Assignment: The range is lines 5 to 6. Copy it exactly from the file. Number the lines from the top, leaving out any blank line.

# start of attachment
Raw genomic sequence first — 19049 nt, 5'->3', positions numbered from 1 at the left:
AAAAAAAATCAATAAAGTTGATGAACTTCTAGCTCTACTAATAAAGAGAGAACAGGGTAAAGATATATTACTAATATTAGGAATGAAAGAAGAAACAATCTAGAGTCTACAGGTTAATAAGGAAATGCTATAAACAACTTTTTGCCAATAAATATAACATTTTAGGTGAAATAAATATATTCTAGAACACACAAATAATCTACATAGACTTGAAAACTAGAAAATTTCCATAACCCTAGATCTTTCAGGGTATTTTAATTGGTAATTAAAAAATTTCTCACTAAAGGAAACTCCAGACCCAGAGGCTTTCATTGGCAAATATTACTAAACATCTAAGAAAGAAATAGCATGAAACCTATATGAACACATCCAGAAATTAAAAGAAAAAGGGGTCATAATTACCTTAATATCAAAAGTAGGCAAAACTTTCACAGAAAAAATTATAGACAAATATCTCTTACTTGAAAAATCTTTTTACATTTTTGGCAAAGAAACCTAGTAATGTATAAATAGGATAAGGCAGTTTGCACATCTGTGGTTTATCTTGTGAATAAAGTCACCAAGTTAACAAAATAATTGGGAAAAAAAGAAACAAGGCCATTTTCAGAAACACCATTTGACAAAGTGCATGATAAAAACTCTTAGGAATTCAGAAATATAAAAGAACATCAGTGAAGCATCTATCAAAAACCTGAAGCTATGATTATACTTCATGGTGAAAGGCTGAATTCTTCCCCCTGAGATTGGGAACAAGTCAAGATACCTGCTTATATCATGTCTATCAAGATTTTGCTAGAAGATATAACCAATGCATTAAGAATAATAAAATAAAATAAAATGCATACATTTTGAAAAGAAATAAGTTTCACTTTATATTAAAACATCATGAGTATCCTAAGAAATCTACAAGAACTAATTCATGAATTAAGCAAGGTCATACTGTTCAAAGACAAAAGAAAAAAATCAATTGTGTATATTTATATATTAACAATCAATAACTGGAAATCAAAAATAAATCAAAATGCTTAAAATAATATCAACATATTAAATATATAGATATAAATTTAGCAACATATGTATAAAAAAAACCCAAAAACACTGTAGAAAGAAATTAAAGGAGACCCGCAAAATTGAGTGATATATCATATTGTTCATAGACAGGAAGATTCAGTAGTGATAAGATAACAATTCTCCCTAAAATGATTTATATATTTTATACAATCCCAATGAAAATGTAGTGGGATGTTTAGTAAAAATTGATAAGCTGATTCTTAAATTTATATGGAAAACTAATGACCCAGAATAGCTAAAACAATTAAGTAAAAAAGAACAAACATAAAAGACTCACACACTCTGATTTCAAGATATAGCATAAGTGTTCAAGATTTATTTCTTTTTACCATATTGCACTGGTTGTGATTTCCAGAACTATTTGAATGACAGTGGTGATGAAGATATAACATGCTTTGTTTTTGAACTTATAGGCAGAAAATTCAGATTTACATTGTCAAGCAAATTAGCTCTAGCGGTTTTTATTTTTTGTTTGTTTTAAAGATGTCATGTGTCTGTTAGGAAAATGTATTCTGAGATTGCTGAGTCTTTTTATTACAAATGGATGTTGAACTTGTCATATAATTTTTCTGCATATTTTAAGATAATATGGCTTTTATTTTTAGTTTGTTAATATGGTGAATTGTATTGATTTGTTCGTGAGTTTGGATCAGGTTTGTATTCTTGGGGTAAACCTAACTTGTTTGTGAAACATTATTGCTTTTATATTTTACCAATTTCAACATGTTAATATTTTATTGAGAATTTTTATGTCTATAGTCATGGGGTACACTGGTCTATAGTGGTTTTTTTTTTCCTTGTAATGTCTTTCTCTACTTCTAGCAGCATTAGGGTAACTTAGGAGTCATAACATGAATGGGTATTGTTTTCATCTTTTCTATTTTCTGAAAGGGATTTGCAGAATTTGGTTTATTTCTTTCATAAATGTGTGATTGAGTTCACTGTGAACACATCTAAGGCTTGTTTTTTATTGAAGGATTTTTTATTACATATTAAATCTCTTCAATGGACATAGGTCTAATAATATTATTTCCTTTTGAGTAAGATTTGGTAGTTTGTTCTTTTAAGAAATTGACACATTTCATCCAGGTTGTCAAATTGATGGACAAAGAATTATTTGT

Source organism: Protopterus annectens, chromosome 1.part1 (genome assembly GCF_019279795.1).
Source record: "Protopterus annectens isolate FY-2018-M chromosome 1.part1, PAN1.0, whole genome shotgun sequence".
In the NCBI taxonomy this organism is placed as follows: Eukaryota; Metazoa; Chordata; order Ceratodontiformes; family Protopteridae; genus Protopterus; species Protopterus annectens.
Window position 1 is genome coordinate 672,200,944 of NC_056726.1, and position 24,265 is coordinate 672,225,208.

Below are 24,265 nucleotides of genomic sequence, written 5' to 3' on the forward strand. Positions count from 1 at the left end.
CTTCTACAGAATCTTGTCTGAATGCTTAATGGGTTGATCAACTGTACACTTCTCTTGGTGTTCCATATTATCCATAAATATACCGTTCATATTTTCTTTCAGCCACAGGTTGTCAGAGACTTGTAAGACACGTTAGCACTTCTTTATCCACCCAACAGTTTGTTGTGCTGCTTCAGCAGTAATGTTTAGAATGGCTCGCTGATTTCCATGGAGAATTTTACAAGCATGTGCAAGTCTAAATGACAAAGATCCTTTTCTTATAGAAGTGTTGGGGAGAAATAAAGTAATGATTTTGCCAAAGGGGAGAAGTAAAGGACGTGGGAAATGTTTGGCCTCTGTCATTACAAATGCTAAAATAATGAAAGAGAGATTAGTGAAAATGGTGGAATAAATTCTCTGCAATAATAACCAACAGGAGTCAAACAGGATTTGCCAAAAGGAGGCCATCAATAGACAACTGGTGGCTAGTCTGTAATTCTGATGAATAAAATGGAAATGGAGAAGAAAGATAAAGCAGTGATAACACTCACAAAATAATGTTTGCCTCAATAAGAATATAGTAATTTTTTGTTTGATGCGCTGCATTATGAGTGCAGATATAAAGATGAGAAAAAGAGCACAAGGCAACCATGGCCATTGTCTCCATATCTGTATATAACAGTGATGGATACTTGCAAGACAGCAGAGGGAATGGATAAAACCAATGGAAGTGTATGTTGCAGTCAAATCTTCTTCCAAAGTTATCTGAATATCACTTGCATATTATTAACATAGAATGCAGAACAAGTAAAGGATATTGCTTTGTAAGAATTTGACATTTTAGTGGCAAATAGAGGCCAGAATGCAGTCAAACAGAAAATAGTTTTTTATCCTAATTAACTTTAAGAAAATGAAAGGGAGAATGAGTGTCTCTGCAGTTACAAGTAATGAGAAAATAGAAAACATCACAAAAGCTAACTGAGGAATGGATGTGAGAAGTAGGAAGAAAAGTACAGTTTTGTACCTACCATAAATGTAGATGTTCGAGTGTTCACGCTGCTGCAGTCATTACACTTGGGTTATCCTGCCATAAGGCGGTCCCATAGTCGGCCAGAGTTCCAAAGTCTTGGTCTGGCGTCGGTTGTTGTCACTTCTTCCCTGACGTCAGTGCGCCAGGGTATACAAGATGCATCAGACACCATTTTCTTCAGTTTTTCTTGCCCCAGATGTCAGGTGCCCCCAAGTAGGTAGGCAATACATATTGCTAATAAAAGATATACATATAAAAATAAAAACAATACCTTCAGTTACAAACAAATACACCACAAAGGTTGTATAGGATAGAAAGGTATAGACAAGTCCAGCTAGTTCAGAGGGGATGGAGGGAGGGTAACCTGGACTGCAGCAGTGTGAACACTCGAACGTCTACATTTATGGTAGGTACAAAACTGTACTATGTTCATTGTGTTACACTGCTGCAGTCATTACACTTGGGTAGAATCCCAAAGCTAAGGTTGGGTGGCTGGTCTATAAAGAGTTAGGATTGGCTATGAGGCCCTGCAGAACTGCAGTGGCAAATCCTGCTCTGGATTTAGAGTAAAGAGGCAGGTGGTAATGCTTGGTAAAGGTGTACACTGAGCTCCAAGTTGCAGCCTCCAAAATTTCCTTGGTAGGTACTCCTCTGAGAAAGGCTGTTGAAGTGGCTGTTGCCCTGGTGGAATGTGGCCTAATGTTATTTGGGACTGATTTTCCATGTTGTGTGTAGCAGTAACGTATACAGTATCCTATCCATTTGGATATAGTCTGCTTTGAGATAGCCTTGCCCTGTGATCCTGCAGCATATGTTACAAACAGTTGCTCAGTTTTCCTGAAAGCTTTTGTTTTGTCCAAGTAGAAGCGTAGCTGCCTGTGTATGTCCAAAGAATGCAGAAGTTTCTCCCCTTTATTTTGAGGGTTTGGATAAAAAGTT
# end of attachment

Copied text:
In the NCBI taxonomy this organism is placed as follows: Eukaryota; Metazoa; Chordata; order Ceratodontiformes; family Protopteridae; genus Protopterus; species Protopterus annectens.
Window position 1 is genome coordinate 672,200,944 of NC_056726.1, and position 24,265 is coordinate 672,225,208.